Still, I'm the best. In fact, we went to an important stockdog event two weeks ago. It's called the Bluegrass Stockdog Classic and it's where all the really great sheep dogs (like me) strut our stuff.

There are two fields at the Bluegrass: the "Open" field and the "Novice" field. Since my person is still a trainer in training, we went to the Novice field (I could do the Open field of course, but I wouldn't want to have embarrassed my handler since most of the Open dogs are great themselves AND have great handlers). On the first day, my handler didn't trust me (silly handler) and called me off before the run was done. I still smiled encouragement at her, though--you know these beginners need lots of strokes. Kyzer and Rafe went on the first day, too. Only Rafe got a score. His handler is better than mine (even though, I'll remind you, I'm infinitely better than Rafe). Kyzer was a little zoomy and a little confused, but it was only his second time at a Stockdog Event.

On the second day, Rafe decided he'd most like to look at the sheep rather than disturb them, so his handler had to call him off. Kyzer, well, Kyzer was still pretty zoomy and this time, he did one of the biggest no-no's for a stockdog at a stockdog event--he grabbed a sheep with his teeth and rode along with it while it ran. The judge said "Thank You, Kyzer", which is a polite way of saying, "Yeeerrrr Out".

But, me, well, I won the day. Seriously, I won first place (I even got some money.) Now, you see I have the chops to claim my rightful title as the King of the Sheep.

Here's my winning run (my handler tells you what's going on--as if you can't tell the awesomeness all on its own). Since it's the Novice field, it's not as hard as what the Open dogs do--but we've got our sights set on that Open field. Once my handler gets just a little bit better....

Thursday, April 30, 2009

Hi! Hi! Hi! (Guest Blog)

It's me, Fox!! Cat is Dog Bloggin!!

Dogs busy, workin! Scribes busy, workin! What work? Readin!! Kay I read too!

Good book*! Lern dog Secrets, don tell!!

Rafe say he read, tell all. Other dogs and scribes too! Hey, let me see what Tansy read!

Maybe she tell next.


[*Patricia McConnell, The other end of the leash: why we do what we do around dogs]

Friday, April 17, 2009

Nice Video (Guest Blog)

Rafe here.

Flock's been busy. Scribes too. But, saw this on the portable Light Box and wanted to share. Some fine work there, looks like a Fun Place to go. One year we'll go, even just to watch not run.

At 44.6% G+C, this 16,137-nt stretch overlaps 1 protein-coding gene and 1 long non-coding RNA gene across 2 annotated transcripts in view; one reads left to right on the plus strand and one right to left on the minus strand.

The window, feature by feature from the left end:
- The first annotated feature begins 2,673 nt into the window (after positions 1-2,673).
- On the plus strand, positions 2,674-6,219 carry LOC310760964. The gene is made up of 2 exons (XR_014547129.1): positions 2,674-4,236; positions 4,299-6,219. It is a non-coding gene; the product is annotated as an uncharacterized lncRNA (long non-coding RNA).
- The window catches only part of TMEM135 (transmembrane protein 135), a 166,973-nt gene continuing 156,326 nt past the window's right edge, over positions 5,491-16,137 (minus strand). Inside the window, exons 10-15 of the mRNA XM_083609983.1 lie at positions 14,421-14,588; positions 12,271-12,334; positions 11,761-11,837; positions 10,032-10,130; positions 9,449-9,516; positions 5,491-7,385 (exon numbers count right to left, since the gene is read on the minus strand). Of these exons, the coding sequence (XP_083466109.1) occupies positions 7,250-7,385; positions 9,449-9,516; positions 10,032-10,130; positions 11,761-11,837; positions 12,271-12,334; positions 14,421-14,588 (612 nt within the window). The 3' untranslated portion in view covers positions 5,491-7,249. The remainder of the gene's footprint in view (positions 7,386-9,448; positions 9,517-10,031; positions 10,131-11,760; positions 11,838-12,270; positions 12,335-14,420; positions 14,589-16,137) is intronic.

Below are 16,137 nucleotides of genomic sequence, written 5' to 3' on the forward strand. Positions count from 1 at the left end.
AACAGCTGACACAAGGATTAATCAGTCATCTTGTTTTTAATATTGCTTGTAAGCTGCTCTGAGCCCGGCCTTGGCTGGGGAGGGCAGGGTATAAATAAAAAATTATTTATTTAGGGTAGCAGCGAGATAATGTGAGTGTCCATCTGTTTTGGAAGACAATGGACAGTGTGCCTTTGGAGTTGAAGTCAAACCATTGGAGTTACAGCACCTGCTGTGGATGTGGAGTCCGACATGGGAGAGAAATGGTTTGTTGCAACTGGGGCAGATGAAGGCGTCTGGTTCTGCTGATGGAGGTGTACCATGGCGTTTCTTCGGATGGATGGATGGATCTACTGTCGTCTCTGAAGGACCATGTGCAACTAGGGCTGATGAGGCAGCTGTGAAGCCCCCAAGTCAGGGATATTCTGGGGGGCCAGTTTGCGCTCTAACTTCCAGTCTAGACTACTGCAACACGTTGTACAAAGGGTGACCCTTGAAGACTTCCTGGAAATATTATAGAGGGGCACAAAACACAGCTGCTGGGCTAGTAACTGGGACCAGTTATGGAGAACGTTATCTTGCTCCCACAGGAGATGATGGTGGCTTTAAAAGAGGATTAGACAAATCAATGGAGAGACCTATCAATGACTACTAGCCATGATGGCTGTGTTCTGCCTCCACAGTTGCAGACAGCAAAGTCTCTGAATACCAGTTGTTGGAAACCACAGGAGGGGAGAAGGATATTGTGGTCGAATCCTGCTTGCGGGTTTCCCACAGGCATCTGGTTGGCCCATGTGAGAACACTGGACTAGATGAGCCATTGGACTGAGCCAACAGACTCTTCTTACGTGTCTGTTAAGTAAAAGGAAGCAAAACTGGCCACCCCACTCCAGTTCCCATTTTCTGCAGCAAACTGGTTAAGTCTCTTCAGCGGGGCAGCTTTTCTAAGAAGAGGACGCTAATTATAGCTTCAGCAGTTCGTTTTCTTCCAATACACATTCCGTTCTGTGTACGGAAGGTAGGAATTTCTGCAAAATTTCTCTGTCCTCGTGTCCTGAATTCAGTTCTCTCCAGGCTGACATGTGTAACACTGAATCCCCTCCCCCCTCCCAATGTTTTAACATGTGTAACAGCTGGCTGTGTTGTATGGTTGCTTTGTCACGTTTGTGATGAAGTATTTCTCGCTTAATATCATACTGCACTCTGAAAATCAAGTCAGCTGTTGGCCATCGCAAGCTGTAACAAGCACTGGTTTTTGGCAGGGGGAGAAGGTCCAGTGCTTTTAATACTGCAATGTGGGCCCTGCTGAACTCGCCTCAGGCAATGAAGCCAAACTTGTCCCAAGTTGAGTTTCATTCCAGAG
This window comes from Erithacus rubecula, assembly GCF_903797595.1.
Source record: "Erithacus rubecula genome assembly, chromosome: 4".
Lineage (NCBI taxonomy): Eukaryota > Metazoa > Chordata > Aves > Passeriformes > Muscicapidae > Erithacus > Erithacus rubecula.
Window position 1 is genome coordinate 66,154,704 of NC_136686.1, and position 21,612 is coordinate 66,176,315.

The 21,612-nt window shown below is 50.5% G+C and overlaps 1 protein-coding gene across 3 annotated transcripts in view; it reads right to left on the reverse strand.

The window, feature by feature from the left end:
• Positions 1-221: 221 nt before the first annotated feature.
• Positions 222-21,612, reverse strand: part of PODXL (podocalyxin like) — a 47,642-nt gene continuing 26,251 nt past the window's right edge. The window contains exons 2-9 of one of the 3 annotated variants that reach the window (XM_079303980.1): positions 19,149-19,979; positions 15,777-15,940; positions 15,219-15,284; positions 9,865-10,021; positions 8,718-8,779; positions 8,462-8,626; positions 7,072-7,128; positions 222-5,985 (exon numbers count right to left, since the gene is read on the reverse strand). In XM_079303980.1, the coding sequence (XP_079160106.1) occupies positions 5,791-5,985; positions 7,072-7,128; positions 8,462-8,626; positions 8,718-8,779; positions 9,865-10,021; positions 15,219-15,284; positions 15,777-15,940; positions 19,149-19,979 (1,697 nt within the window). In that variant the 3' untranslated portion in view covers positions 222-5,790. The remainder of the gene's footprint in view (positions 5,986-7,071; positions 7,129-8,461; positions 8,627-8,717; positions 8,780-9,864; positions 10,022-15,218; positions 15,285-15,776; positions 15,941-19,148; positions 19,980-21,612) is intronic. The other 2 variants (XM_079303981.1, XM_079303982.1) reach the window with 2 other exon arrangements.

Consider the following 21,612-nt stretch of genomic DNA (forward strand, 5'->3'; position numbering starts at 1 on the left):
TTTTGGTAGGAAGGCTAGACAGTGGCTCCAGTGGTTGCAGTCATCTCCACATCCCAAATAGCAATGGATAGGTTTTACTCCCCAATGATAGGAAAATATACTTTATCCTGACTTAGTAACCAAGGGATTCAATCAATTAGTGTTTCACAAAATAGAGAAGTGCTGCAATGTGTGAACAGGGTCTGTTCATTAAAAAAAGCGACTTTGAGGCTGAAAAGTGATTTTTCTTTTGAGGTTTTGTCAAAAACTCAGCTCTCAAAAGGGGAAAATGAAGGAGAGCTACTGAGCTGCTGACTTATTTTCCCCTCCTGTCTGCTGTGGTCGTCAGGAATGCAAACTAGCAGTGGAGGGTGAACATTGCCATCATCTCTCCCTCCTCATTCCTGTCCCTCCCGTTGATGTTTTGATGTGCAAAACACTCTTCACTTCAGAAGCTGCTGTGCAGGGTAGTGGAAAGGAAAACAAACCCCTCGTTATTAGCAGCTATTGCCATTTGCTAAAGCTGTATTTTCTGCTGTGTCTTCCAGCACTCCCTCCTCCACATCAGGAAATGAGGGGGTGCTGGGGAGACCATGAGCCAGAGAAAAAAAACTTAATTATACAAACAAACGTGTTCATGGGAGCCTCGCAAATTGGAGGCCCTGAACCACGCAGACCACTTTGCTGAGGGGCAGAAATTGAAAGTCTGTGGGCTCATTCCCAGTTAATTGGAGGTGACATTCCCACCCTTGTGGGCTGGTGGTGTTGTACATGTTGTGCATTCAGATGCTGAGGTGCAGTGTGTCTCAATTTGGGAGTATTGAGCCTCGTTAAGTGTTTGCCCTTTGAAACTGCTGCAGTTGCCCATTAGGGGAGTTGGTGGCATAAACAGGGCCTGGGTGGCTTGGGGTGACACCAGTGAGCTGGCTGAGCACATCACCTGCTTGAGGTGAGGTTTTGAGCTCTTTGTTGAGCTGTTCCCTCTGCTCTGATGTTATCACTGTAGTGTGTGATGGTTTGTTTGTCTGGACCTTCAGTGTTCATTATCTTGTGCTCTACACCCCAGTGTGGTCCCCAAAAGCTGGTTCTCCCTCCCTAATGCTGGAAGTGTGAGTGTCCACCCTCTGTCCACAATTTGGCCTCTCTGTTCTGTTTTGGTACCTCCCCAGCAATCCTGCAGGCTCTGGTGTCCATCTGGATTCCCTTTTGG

Tuesday, February 17, 2009

What a Pup! (Guest Blog)

Rafe here.

Told you about a pup we had here a few Suns ago, BC/ACD mix. Fun gal, here she is playing with Miss Pippin:

Sent us word about how it's going for her and her forever home. Had a few chuckles, here, read:

Dearest Aunties S. and R.,

I am writing to give you an update on how training my human, L., is progressing. L. is very bright and learns quickly. When I bring her a toy, she tugs it for me. Good human!! I have taught her to give me treats in many situations, and most of the time, all I have to do is put my butt on the floor instead of my feet in the air. It doesn't take much to impress this human.

I have also taught her to let me snuggle with her in the recliner, and to let me sleep in bed with her at night. She has learned quickly that it pleases me most to walk me three times a day. This weekend, I even convinced her to take me to work with her, since she had to do two overnights in a row at the emergency clinic. I have charmed all of her
co-workers, and I got to meet my new godmother Dr. P., who was a reference for me on the rescue application. I also have Dr. P. trained. She doesn't even ask me to do a trick, but gives me treats because I am cute.

Finally, I have trained my human to cook all my meals for me. I scoff at
dog food, I tell you-I am Wasabi and I deserve the best. I eat chicken, beef, salmon, it changes every few days, and I get two sides: veggies and grains. Life is good. Give me a few more weeks, and I will have this human eating out of my paw. Or wait, the other way around.

All is well here, I am loved, I am a good dog,

Soft Woof,

Saturday, January 31, 2009

Chilly (Guest Blog)

Greetings, Gentlepups!

We have been a Quiet Flock of late. Well, quite Active at home, but not Going Out much or Barking On Line. I believe I have had less than 4 Walks since the last Moon! For good Reason have we not ventured far, as the Air and Ground are Very Cold. We do not wish to keep our feet on the Icy Snow, and find it difficult to walk without touching Ground. Here you see a Typical stance Outside:

I believe the Air is getting Warmer so we will Walk more. Also, I will be learning New Tricks and practicing Old Tricks. Therefore I will be busy and have more of which to Speak! Others of my Flock will also Speak On Line.

Sharp Barks,

Wednesday, January 28, 2009

40 Things About Us (Guest Blog)

Rafe here.

Pippin said she let her Scribe post. Something about everyone knowing everything about us already. Nonsense. Think I can come up with 40 things.

40 Things About Pippin's Flock

1.  Miss Pippin is very polite. Somedog wants a toy she has, she lets them have it. (Blog posts too.)
2. Miss Pippin will "bow" if a person blows at her face.
3. Kyzer is crazy-excited to go outside in the morning. (Guess we all are.)
4. I have a couple spots on my inner front leg. Otherwise I couldn't've joined the Flock.
5. Hamish has at least 6 shades of brown in his coat.
6. Tansy has more collars than any other dog in the Flock.
7. Renzo has titles. CGC, FDCh (or something), also "Sir Barks-a-Lot"
8. Kyzer's seriously good at Agility. World Team potential. (Some stockdog!)
9. Renzo loves lettuce spines.
10. Pippin jumped up and took a lady's contact lens out with a kiss.
11. When I was a pup back on the farm, I shared a fresh lamb leg with my brother.
12. Renzo sleeps in the Red Chair when the Scribes are gone.
13. I sleep in the Red Chair when the Scribes are here. Unless they shoo me off.
14. We got a squirrel in the back yard once. We're not telling who did it, but it wasn't Tansy even though she pranced around with it.
15. Kyzer doesn't like canned food.
16. Pippin doesn't like rabbit meat.
17. Renzo doesn't have front dew claws anymore. He kept ripping them when he was young. Still thinks they're there, though.